Diane says:

    And one more thought… (I like multiple posts LOL)… Brookings describes itself as non-partisan (not bipartisan, Jonny), but even Time, the NYT and the LA Times have described it as liberal or left-leaning. Know your sources.

    As for “working out what is in the bill” that should have been done before it was passed, no? Like Obama promised, it should have been out there for everyone to dissect before they rammed it through, no? What were they afraid of?

    Finally, that figure of 40 million uninsured is suspect. Our health care system was not broken; it was not perfect. Without repeal, it will certainly be worse now.

  2. Diane
    Diane says:

    Also, I fail to see how calling Glenn Beck a “whack job” contributes to the discussion. He has an excellent grasp of history and some strong viewpoints that again, align with a majority of Americans. Your venom buys us nothing.

  3. Diane
    Diane says:

    Jonny, there’s a reason there’s a big push for repeal of Obamacare. It is an unprecedented power grab by the federal government involving both intrusion into your personal liberties and (as has been increasingly admitted by the Democrats) soaring costs THAT OUR COUNTRY CAN’T AFFORD. Even if it was the best plan in the world, we can’t afford it, and so it’s out of the question. The fact that some Republicans agreed with it only shows why many of those same Republicans are also being voted out of office (as some already have been via the primaries).

  4. Jonny
    Jonny says:

    But Bob Dole wanted Republicans to back Obamacare. One of the ladies from Maine voted to get it out of committee. Why not try working out what is in the Bill, rather than rely on what whack-jobs like Glenn Beck tell you. Check out the bipartisan Brookings Institution’s Healthcare 101. Obamacare is about insuring more than 40 million people who were without health insurance (in the richest country in the world), trying to start to get a handle on health care cost inflation (see the OMB’s chart on projected costs under the old system), and providing some subsidies (by taxing unneccesarily subsidized Cadillac Plans- where he took on the unions) so that people could afford the plan. The old system was broken- check the WHO’s league tables on health systems.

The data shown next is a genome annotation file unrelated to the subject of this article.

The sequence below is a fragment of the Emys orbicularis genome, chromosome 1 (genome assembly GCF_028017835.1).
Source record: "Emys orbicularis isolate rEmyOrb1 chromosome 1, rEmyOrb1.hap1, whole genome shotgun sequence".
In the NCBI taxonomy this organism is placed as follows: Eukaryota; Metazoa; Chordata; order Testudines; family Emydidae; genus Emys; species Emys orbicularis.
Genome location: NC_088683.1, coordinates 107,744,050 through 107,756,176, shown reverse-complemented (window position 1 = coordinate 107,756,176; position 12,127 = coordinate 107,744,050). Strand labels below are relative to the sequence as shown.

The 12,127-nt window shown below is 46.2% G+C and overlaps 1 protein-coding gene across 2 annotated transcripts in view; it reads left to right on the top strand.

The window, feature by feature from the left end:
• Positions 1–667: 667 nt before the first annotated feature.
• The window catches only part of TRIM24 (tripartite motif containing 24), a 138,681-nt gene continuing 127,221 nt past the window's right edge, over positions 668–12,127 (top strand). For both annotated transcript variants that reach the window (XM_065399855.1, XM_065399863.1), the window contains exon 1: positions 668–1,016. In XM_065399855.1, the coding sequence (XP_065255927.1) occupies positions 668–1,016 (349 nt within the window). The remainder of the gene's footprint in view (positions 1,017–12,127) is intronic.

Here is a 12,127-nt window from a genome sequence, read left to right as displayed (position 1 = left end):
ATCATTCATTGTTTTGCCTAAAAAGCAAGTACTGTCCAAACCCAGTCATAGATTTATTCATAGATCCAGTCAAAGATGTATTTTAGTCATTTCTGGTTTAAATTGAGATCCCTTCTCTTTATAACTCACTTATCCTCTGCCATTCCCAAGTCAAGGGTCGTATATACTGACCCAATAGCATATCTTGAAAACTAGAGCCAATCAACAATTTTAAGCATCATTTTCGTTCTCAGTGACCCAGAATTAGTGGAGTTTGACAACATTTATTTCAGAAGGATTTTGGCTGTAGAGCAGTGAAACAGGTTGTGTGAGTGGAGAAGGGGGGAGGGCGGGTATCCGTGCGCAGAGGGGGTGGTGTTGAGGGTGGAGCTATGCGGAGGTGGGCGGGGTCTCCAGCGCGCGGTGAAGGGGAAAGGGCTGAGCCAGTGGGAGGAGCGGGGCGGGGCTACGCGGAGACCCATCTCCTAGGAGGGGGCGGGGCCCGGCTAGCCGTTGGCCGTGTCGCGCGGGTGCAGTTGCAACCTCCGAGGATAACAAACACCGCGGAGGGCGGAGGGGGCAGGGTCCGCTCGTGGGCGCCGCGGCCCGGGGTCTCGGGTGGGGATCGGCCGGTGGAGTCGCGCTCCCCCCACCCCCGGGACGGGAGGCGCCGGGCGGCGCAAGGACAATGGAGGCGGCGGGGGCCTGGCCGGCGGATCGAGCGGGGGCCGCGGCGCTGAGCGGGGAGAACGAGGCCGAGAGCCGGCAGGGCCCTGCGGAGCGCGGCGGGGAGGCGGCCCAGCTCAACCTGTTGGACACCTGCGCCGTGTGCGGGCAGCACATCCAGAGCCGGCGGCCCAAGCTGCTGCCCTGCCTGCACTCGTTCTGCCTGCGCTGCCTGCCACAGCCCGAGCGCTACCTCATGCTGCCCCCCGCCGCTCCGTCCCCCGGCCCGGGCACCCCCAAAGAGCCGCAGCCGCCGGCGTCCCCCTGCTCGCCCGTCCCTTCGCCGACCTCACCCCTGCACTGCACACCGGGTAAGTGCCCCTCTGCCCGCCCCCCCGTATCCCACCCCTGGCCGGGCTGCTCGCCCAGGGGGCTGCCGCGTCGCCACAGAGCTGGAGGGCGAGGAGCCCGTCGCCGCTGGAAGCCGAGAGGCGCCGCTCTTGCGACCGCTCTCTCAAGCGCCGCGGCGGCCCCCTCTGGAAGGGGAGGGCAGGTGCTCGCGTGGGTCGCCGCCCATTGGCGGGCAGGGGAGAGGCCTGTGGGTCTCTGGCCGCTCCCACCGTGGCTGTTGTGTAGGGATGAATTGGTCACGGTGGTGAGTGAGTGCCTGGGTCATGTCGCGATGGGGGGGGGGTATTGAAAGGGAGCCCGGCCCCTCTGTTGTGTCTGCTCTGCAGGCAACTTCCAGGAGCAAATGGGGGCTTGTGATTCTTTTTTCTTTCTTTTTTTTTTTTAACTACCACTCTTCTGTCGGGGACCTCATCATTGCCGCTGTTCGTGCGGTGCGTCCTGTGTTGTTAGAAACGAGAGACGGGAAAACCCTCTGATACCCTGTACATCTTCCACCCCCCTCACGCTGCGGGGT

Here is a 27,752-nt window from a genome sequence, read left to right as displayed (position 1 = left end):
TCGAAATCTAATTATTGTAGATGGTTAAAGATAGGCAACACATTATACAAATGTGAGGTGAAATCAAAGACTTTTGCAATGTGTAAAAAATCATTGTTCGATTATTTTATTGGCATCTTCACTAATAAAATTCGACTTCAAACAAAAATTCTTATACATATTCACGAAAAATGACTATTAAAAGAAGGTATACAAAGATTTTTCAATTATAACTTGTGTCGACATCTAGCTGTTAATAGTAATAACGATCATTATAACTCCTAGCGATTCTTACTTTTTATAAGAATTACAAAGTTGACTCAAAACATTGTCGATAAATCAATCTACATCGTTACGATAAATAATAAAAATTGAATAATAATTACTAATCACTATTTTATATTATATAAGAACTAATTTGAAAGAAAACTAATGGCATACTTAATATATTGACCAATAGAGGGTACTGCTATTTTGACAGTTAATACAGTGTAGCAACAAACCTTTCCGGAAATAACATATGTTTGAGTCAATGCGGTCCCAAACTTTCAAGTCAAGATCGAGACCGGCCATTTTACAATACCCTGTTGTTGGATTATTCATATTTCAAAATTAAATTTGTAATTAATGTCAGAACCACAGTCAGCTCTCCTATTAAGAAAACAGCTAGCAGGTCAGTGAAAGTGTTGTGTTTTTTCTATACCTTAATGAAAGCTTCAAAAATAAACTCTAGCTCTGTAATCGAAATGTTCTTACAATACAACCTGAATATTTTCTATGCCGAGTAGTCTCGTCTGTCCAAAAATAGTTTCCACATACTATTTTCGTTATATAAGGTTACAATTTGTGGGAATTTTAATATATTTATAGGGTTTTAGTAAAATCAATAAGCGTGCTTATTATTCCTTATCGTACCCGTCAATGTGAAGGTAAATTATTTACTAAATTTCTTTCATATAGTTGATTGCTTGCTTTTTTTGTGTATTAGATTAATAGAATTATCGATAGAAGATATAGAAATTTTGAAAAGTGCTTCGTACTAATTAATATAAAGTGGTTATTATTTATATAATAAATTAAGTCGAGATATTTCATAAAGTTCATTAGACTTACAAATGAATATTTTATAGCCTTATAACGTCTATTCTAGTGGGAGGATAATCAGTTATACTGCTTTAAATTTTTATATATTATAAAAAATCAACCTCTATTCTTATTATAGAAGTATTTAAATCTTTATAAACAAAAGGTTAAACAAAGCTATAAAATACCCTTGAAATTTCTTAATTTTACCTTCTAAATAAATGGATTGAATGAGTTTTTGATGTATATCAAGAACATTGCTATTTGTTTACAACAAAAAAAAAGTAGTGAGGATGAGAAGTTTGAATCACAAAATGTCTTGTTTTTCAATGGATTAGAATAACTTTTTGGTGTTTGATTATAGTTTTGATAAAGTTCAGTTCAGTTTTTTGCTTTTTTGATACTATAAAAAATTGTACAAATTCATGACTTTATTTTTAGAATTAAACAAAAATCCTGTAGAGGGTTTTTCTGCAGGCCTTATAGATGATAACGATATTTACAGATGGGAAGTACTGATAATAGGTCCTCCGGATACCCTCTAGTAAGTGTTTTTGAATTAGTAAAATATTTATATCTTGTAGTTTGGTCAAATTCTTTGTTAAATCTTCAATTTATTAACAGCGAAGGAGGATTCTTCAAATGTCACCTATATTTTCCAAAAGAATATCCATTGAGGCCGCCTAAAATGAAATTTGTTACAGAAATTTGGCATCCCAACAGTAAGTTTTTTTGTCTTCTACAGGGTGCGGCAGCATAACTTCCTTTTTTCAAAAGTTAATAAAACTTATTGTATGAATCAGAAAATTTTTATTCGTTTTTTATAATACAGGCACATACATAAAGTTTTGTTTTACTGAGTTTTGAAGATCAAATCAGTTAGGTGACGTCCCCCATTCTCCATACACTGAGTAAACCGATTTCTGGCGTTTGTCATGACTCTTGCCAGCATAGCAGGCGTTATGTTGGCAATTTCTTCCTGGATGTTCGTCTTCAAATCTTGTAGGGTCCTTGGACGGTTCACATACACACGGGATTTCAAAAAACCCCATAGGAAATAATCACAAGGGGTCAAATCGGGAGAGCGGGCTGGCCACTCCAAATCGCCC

5. Diane
    Diane says:

    Oh and for the record — not wanting our government to be like China’s — thinking we need fewer laws/less regulation — and just saying no to Obamacare… these are not “far right.” These are in the absolute mainstream of American opinion, my friend. It is the leftist namecallers like yourself who are on the far fringe… so far out, you apparently can’t see clearly.

  6. Diane
    Diane says:

    Steve, what are you doing here being hateful by calling my legitimate comments “hate”? That’s so LEFT of you… presenting no arguments, relying on namecalling.

  7. Diane
    Diane says:

    I remain astonished by Daniel Charnoff’s naivete.

    First, the checks and balances are there for a reason. You are blaming THEM for a 2500 page healthcare bill? Or are you blaming the Republicans? Why not just blame Bush? What a crock of crap. Daniel, do you not understand that MOST Americans do not support the healthcare bill? That’s why Republicans (and some Democrats) kept saying “no.” Not to be “obstructionist” — BUT TO PREVENT BAD LAW. It’s not 2500 pages because of the Republicans — it’s 2500 pages because the number of pages of a bill is directly proportional to how bad it is. And, methinks the Dems were trying to hide some s**t in there, too.

    It’s terribly amusing that the first “strong executive” you point to is in China. I know, you went on to use England as an example, but England is of course far closer to our system than is China’s. Again, I find it sad that I must point this out to an “international relations” major, but we don’t want a “strong executive like in China” who can make law. That’s not his job, son. Have you that little appreciation for the amazing system of government that has served us so well in this country? Do international relations majors spend no time on that? That, too, is very sad. And if the “age of CNN and Rush Limbaugh” keeps everyone accountable — Daniel, that’s a really good thing. Or do you think it’s better if everything happens under the radar? How naive is that?

    Finally, you have an outright howler of a lie in this article. Republicans have not been generally mute on how to fix things. Numerous proposals and plenty of ideas are out there (ever listen to Rush? He’s offered a forum for quite a few ideas) — you, my young would-be policymaker, are not listening. From the “progressive” drivel you publish, I deduce that you don’t care to listen. Ironically, it’s all about stopping spending — which brings us back to why Republicans say “no.” Generally, we don’t need more laws. We need less.